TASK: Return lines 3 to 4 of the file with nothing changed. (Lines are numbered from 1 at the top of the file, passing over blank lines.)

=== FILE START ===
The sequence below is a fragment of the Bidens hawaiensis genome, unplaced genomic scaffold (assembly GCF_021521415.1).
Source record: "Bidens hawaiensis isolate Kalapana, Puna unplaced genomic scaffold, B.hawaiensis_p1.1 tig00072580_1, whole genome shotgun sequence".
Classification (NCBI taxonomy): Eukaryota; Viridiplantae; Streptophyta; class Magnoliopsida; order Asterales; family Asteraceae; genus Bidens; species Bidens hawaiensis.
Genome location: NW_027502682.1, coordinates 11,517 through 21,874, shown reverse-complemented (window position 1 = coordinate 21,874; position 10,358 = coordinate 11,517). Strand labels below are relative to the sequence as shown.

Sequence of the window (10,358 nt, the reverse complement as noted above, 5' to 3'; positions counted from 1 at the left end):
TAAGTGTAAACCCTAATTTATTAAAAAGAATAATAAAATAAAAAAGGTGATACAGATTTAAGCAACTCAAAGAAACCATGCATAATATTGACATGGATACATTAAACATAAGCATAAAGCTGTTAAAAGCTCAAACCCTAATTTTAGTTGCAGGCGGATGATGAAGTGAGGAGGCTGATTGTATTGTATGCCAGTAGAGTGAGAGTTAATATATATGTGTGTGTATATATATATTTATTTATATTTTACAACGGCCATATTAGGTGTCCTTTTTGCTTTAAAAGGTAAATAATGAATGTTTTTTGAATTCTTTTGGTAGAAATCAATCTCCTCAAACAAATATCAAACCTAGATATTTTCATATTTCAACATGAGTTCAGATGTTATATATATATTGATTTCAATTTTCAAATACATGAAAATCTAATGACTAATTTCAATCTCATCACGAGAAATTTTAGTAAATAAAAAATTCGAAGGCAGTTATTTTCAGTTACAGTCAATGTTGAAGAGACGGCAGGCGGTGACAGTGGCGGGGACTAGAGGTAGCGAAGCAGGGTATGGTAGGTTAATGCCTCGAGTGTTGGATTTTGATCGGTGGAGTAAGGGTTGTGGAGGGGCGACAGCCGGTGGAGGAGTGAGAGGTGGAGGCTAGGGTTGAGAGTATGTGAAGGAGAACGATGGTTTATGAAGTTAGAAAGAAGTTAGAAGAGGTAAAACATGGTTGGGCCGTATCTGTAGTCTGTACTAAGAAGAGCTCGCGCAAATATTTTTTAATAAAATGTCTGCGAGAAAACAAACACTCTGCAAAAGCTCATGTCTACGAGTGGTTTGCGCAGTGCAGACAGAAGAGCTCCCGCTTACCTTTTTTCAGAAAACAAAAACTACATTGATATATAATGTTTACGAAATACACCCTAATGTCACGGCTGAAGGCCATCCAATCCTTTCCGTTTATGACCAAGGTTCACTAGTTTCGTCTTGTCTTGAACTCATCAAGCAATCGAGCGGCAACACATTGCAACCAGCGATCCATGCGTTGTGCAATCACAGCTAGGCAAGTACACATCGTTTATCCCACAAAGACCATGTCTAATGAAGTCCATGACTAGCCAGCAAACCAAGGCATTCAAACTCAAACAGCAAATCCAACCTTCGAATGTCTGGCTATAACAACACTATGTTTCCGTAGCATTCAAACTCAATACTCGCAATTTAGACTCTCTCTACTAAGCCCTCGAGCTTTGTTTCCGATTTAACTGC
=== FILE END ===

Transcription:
Classification (NCBI taxonomy): Eukaryota; Viridiplantae; Streptophyta; class Magnoliopsida; order Asterales; family Asteraceae; genus Bidens; species Bidens hawaiensis.
Genome location: NW_027502682.1, coordinates 11,517 through 21,874, shown reverse-complemented (window position 1 = coordinate 21,874; position 10,358 = coordinate 11,517). Strand labels below are relative to the sequence as shown.